Natalie Lim from Vancouver wins the 2018 CBC Poetry Prize for Arrhythmia
"As a third-generation Chinese Canadian, I often feel alienated from the 'Chinese' part of my identity. I was born and raised in Canada, just like my parents. I barely speak Chinese, and I know almost nothing about Chinese culture." Lim told CBC Books in an email. "I wrote Arrhythmia as a way of working through what it means to lose a part of yourself — or to never have known that part in the first place."
"Arrhythmia is a haunting lyric tribute to the love that endures across borders, time and loss of language," the jury, which was composed of Jordan Abel, Kai Cheng Thom and Ruth B., said in a statement. "With deft precision and arresting emotional depth, Arrhythmia is both grand and intimate in scope, evoking at once the stories of Chinese labourers on the Canadian Pacific Railway and the complex relationship between a grandmother and granddaughter who do not speak the same tongue.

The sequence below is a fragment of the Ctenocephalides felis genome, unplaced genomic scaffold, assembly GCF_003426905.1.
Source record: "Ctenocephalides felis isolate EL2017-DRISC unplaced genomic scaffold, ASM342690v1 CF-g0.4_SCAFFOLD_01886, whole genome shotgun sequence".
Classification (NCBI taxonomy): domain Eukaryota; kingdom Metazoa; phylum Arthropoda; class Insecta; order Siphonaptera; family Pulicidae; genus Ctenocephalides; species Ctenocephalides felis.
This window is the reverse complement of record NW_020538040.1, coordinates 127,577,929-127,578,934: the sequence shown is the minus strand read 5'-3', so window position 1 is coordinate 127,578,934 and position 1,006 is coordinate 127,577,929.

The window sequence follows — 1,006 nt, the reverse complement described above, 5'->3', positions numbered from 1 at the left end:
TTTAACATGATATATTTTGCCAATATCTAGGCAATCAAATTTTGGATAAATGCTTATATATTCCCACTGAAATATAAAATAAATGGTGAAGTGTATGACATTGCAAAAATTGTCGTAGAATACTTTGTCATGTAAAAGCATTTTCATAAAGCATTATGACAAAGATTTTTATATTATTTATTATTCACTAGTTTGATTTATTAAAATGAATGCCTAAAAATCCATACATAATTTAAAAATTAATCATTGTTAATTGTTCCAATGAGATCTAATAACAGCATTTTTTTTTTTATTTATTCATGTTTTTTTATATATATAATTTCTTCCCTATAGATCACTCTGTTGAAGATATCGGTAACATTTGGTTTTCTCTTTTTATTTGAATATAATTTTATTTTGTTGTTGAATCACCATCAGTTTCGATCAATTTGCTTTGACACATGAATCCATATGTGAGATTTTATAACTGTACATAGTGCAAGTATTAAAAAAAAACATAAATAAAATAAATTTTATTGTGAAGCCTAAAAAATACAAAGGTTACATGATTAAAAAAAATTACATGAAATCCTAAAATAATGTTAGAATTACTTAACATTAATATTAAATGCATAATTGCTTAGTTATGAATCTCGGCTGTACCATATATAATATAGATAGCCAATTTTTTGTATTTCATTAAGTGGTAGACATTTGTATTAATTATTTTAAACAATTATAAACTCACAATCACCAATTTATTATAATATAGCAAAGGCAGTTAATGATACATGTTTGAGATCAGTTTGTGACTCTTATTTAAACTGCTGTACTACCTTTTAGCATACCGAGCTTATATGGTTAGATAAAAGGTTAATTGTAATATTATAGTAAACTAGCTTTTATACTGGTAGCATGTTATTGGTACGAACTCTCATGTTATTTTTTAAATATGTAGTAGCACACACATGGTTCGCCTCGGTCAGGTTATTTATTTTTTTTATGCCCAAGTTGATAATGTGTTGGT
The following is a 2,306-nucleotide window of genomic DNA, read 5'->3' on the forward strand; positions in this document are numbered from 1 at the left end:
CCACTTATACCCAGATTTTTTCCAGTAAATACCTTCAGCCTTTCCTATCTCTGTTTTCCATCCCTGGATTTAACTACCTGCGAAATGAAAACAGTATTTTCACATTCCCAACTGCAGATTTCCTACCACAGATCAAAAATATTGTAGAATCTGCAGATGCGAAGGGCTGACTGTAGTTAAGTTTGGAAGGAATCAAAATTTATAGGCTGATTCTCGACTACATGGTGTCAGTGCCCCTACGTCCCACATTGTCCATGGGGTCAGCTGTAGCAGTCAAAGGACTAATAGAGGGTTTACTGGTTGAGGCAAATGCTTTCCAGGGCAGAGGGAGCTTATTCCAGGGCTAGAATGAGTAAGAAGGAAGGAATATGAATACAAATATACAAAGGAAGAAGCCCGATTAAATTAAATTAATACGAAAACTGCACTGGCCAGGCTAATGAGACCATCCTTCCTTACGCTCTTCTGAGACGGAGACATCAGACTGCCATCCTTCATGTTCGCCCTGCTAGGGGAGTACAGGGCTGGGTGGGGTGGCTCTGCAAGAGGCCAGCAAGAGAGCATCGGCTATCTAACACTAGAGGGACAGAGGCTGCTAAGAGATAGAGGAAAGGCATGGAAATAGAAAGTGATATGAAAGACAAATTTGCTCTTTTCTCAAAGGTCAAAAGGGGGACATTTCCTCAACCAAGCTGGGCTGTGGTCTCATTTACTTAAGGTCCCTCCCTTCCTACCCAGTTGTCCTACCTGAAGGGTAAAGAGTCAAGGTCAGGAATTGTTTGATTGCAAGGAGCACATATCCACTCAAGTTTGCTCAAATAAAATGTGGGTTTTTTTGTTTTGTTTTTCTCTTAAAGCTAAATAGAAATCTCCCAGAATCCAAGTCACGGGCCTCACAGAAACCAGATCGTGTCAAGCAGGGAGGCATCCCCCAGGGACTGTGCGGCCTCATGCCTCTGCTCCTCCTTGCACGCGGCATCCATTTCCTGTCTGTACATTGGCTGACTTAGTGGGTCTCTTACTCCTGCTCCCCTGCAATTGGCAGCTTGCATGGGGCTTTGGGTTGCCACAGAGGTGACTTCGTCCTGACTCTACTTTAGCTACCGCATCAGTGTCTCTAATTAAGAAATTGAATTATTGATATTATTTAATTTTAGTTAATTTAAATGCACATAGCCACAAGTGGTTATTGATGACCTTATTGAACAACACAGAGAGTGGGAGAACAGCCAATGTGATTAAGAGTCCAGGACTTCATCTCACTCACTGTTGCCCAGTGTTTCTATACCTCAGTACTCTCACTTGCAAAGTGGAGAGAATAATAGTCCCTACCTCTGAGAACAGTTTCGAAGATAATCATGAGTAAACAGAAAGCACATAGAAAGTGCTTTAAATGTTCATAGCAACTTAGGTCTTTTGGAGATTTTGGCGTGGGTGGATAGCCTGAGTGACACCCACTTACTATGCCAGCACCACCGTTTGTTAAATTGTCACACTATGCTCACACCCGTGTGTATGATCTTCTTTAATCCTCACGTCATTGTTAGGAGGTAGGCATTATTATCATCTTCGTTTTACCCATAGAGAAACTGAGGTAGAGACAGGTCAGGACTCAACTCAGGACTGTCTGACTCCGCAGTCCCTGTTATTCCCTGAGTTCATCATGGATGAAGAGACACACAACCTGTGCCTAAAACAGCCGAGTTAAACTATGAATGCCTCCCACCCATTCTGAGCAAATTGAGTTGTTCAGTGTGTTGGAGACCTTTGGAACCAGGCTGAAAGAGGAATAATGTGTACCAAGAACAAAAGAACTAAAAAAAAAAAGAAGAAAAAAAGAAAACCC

"Lovely, mournful, and hopeful all at once, Arrhythmia is a poem that does honour to all the ancestors who dreamed that their children might find a better life in the land the elders once called Golden Mountain."
Lim's entry was chosen from more than 2,500 English-language submissions.
The jury selected the finalists and the winner from a longlist of 31 poems. The longlist was selected by a team of readers made up of writers and editors across Canada.
The other finalists for the 2018 CBC Poetry Prize were Sanita Fejzić for (M)other, Neil Griffin for Canadian Immigration Services Citizenship Exam, Julie Mannell for Phone Sex with a One Time Lover on the West Coast and Bola Opaleke for The Autobiography of Water. The finalists each received $1,000 from the Canada Council for the Arts and had their poems published on CBC Books.
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